The cause of this big wet is the Monteverde cloudforest preserve, which looms above Santa Elena like a damp green carpet spanning 6,500 hectares. Set up by American Quakers in the mid-Sixties, the rainforest sanctuary is today privately owned and managed by the Costa Rican Tropical Science Centre (TSC).
From the seedy port of Puntarenas on the Pacific coast, it takes a bone-rattling four hours in a decomissioned US-registered schoolbus, along roads little more than widened goat tracks, to reach Monteverde. Once in Santa Elena, the extent of its frequent deluges becomes apparent. Thick soupy mud fills the main street and finds its way into everything, even the coffee. Keeping the mud off your boots is hard, but finding a local guide to take you into the rainforest is not.
In the cool early-morning mist, we saddled up our quarterhorses for a six-hour trek into the sanctuary. We hoped to encounter one of its most rare and elusive birds, the resplendent quetzal. The Indians of the Caribbean lowlands once used its dazzling green and crimson plumage in their royal costumes. Today, a quetzal sighting is for many the highlight of a visit to Monteverde.
Our party of three Canadian biology students, two Dutch nurses and one slightly jaded glassblower from Miami looked a motley bunch in the half-light. But where was our guide Raphael? Had he overslept? Then out of the mist he appeared, a man with a large straw hat riding a small horse, neither in any hurry to keep their early-morning appointment.
Raffa, as he likes to be called, is an expert mountain horseman, jungle guide and storyteller. Guiding travellers into the Monteverde preserve is now his full-time job, providing a welcome alternative to the neatly packaged tours dished out to visitors in the bustling capital. But even he admits that the preserve's fragile environment is in danger of being loved to death by the increasing numbers of visiting conservationists and adventurers.
As a conservation measure, the TSC now restricts park entry to 100 people a day, while it negotiates the purchase of more forest from the government. A rotation programme is also now in place to ensure the regrowth of well-
trodden trails. But despite its difficulties, the centre is proving that Costa Rica's rainforests can be preserved - and yield higher economic returns through ecotourism than if they were cut down for timber and low-yield pasture.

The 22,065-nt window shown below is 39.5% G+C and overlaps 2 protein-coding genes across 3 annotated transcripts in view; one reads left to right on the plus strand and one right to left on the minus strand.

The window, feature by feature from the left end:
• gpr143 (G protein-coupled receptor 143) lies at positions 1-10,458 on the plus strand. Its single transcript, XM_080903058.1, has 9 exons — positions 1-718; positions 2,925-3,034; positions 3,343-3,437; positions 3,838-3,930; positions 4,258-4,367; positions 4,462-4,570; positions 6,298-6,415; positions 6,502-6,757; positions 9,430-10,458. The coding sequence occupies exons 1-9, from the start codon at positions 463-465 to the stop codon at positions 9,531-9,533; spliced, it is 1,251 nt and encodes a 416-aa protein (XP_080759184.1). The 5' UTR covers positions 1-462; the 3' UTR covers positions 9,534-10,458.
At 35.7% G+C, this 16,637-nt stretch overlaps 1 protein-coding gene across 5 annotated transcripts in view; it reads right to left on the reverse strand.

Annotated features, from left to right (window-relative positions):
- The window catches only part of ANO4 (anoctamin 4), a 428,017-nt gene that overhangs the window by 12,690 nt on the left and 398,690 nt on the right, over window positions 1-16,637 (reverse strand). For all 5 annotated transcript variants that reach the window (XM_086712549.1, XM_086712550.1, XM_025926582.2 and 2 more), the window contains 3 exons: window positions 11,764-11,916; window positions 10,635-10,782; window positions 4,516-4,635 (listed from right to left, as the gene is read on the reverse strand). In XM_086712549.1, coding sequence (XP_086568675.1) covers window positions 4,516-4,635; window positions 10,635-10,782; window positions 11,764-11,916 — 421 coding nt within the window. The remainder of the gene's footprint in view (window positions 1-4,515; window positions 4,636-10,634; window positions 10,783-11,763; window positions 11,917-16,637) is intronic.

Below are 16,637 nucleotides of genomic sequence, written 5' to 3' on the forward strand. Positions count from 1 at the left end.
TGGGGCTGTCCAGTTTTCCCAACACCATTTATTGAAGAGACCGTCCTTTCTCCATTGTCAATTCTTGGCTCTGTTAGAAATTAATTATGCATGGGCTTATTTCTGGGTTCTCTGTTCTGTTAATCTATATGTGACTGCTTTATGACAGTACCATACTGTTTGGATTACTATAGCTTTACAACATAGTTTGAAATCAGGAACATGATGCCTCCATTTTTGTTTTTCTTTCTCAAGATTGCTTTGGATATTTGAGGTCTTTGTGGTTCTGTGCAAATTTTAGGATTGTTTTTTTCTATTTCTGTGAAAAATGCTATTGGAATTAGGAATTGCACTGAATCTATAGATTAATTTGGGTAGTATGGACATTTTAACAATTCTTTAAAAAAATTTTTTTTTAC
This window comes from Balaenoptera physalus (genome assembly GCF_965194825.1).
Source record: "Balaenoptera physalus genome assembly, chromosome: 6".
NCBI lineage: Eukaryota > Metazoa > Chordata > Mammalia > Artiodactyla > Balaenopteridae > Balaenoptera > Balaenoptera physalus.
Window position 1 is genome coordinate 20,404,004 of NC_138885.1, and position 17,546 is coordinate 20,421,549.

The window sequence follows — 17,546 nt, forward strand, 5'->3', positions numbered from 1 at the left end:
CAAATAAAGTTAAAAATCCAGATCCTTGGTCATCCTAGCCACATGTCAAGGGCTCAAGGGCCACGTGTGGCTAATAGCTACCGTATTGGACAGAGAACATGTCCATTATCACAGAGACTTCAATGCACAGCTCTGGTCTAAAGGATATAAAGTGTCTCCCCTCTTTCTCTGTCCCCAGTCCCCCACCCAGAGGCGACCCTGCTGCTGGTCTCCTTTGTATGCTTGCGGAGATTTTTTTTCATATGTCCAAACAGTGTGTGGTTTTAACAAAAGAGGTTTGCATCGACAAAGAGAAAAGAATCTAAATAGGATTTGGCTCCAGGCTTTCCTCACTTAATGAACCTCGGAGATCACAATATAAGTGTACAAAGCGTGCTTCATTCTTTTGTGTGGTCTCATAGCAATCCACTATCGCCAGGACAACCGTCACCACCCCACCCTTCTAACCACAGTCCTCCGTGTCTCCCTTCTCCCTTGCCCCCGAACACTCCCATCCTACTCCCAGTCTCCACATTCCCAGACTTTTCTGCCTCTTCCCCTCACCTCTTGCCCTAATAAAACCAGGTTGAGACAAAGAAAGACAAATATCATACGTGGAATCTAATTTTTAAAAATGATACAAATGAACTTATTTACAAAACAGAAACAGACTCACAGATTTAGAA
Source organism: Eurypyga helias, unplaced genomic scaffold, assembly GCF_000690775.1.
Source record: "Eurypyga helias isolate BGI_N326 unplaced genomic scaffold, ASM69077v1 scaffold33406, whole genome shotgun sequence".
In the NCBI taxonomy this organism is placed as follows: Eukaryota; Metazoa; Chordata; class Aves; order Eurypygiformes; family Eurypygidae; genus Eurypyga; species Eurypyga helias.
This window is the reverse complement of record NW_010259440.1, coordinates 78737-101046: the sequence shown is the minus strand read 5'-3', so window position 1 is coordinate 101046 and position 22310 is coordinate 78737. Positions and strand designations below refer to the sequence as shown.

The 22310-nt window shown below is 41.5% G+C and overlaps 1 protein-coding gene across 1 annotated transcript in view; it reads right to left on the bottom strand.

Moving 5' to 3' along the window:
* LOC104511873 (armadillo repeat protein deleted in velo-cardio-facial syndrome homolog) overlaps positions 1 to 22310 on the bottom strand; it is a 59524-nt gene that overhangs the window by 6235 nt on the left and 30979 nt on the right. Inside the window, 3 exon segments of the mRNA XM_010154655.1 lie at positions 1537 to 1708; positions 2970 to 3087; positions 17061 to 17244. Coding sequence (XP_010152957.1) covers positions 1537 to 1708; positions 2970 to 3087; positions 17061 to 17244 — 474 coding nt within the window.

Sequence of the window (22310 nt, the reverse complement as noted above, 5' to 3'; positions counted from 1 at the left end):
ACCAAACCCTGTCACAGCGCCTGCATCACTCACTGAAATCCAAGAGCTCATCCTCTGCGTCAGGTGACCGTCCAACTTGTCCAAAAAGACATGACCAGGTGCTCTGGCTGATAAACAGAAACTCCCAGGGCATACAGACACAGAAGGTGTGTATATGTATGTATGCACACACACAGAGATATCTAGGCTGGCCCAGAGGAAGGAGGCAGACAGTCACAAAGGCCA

The precarious economy of this tiny country hinges on fluctuations of coffee and banana prices around the world, so the potential of ecotourism as a hard-currency earner is fast being realised. It would also be a welcome alternative to logging, which has devastated the environment: in the late 1940s, the rainforest covered three-quarters of the country; today barely a quarter of that remains.
In a rowdy Santa Elena bar the night before our excursion, Raffa had agreed to guide us to edge of the rainforest on horseback. From there it would be a two-kilometre hike to a point, high in the jungle, where he had sighted two pairs of quetzals that week. According to Raffa, our destination on the preserve's southern boundary would be easy to reach.
It was not easy at all. Heavy overnight rain had turned the steep mountain tracks into quagmires. The horses slipped frequently in the mud, and fording the swollen mountain streams became risky. Crossing open farmland, we encountered wind gusts so fierce that several horses slowed to a complete standstill.
I was no Latin gaucho. With the effects of two hours of riding painfully impressed on my rear, I was beginning to wonder if I would ever walk again - let alone hack my way through thick jungle to sight the quetzal. Higher into the clouds we climbed, until the distant thunder seemed to boom inches above our heads. A grove of palms offered some respite from the weather. Raindrops pelted off these giant umbrellas with such deafening intensity that it was like standing in a wildly applauding crowd.